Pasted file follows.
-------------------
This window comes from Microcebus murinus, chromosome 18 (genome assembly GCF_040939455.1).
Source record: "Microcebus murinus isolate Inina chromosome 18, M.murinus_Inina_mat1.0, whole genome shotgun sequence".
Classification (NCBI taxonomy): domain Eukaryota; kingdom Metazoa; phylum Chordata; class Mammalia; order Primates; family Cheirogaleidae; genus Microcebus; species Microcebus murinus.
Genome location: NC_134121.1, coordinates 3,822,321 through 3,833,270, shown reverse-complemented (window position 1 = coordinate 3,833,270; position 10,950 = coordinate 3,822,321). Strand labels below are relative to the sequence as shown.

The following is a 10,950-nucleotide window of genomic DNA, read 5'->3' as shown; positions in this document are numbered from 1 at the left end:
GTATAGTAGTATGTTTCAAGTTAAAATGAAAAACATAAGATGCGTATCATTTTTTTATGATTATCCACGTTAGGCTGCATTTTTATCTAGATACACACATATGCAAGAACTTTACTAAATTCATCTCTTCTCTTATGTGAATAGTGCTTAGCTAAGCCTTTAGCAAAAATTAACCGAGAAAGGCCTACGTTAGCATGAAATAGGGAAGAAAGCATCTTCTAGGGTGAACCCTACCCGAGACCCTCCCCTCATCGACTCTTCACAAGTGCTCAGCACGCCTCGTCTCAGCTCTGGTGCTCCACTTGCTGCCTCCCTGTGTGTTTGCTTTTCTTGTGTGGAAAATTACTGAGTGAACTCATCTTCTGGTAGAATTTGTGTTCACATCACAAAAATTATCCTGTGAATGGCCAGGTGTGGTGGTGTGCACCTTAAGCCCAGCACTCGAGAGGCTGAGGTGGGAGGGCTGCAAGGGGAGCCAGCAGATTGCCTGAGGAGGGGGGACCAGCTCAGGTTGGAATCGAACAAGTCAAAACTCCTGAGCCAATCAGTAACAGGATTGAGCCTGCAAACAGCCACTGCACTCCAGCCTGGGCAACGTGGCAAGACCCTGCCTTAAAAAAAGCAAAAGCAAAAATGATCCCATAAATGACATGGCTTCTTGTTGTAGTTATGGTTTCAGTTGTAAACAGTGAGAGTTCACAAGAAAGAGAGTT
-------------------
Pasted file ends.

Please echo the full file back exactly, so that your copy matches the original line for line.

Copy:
This window comes from Microcebus murinus, chromosome 18 (genome assembly GCF_040939455.1).
Source record: "Microcebus murinus isolate Inina chromosome 18, M.murinus_Inina_mat1.0, whole genome shotgun sequence".
Classification (NCBI taxonomy): domain Eukaryota; kingdom Metazoa; phylum Chordata; class Mammalia; order Primates; family Cheirogaleidae; genus Microcebus; species Microcebus murinus.
Genome location: NC_134121.1, coordinates 3,822,321 through 3,833,270, shown reverse-complemented (window position 1 = coordinate 3,833,270; position 10,950 = coordinate 3,822,321). Strand labels below are relative to the sequence as shown.

The following is a 10,950-nucleotide window of genomic DNA, read 5'->3' as shown; positions in this document are numbered from 1 at the left end:
GTATAGTAGTATGTTTCAAGTTAAAATGAAAAACATAAGATGCGTATCATTTTTTTATGATTATCCACGTTAGGCTGCATTTTTATCTAGATACACACATATGCAAGAACTTTACTAAATTCATCTCTTCTCTTATGTGAATAGTGCTTAGCTAAGCCTTTAGCAAAAATTAACCGAGAAAGGCCTACGTTAGCATGAAATAGGGAAGAAAGCATCTTCTAGGGTGAACCCTACCCGAGACCCTCCCCTCATCGACTCTTCACAAGTGCTCAGCACGCCTCGTCTCAGCTCTGGTGCTCCACTTGCTGCCTCCCTGTGTGTTTGCTTTTCTTGTGTGGAAAATTACTGAGTGAACTCATCTTCTGGTAGAATTTGTGTTCACATCACAAAAATTATCCTGTGAATGGCCAGGTGTGGTGGTGTGCACCTTAAGCCCAGCACTCGAGAGGCTGAGGTGGGAGGGCTGCAAGGGGAGCCAGCAGATTGCCTGAGGAGGGGGGACCAGCTCAGGTTGGAATCGAACAAGTCAAAACTCCTGAGCCAATCAGTAACAGGATTGAGCCTGCAAACAGCCACTGCACTCCAGCCTGGGCAACGTGGCAAGACCCTGCCTTAAAAAAAGCAAAAGCAAAAATGATCCCATAAATGACATGGCTTCTTGTTGTAGTTATGGTTTCAGTTGTAAACAGTGAGAGTTCACAAGAAAGAGAGTT